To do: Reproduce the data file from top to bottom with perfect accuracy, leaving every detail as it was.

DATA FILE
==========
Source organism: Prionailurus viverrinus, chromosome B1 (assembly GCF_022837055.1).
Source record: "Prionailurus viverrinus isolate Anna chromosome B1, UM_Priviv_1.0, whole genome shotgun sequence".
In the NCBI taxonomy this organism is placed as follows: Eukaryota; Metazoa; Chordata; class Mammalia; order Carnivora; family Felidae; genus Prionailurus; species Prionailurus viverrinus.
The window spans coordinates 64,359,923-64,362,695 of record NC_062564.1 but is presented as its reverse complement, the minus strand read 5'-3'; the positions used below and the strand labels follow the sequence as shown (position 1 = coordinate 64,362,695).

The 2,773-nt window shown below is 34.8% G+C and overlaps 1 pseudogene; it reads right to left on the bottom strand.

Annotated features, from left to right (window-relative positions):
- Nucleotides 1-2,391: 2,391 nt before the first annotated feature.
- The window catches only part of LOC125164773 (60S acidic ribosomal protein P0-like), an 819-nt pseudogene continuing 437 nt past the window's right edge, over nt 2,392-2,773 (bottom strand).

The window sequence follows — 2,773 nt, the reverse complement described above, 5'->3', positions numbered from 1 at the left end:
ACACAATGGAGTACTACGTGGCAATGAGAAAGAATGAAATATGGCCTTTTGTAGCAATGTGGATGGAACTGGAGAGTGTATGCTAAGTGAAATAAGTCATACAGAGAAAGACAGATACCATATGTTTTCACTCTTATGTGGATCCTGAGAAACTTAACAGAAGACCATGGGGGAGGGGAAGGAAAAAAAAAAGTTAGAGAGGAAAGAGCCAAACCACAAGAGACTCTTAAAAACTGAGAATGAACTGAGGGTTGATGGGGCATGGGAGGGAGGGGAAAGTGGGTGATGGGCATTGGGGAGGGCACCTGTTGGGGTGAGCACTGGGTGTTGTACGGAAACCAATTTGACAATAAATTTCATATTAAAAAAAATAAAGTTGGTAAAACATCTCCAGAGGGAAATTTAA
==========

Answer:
Source organism: Prionailurus viverrinus, chromosome B1 (assembly GCF_022837055.1).
Source record: "Prionailurus viverrinus isolate Anna chromosome B1, UM_Priviv_1.0, whole genome shotgun sequence".
In the NCBI taxonomy this organism is placed as follows: Eukaryota; Metazoa; Chordata; class Mammalia; order Carnivora; family Felidae; genus Prionailurus; species Prionailurus viverrinus.
The window spans coordinates 64,359,923-64,362,695 of record NC_062564.1 but is presented as its reverse complement, the minus strand read 5'-3'; the positions used below and the strand labels follow the sequence as shown (position 1 = coordinate 64,362,695).

The 2,773-nt window shown below is 34.8% G+C and overlaps 1 pseudogene; it reads right to left on the bottom strand.

Annotated features, from left to right (window-relative positions):
- Nucleotides 1-2,391: 2,391 nt before the first annotated feature.
- The window catches only part of LOC125164773 (60S acidic ribosomal protein P0-like), an 819-nt pseudogene continuing 437 nt past the window's right edge, over nt 2,392-2,773 (bottom strand).

The window sequence follows — 2,773 nt, the reverse complement described above, 5'->3', positions numbered from 1 at the left end:
ACACAATGGAGTACTACGTGGCAATGAGAAAGAATGAAATATGGCCTTTTGTAGCAATGTGGATGGAACTGGAGAGTGTATGCTAAGTGAAATAAGTCATACAGAGAAAGACAGATACCATATGTTTTCACTCTTATGTGGATCCTGAGAAACTTAACAGAAGACCATGGGGGAGGGGAAGGAAAAAAAAAAGTTAGAGAGGAAAGAGCCAAACCACAAGAGACTCTTAAAAACTGAGAATGAACTGAGGGTTGATGGGGCATGGGAGGGAGGGGAAAGTGGGTGATGGGCATTGGGGAGGGCACCTGTTGGGGTGAGCACTGGGTGTTGTACGGAAACCAATTTGACAATAAATTTCATATTAAAAAAAATAAAGTTGGTAAAACATCTCCAGAGGGAAATTTAA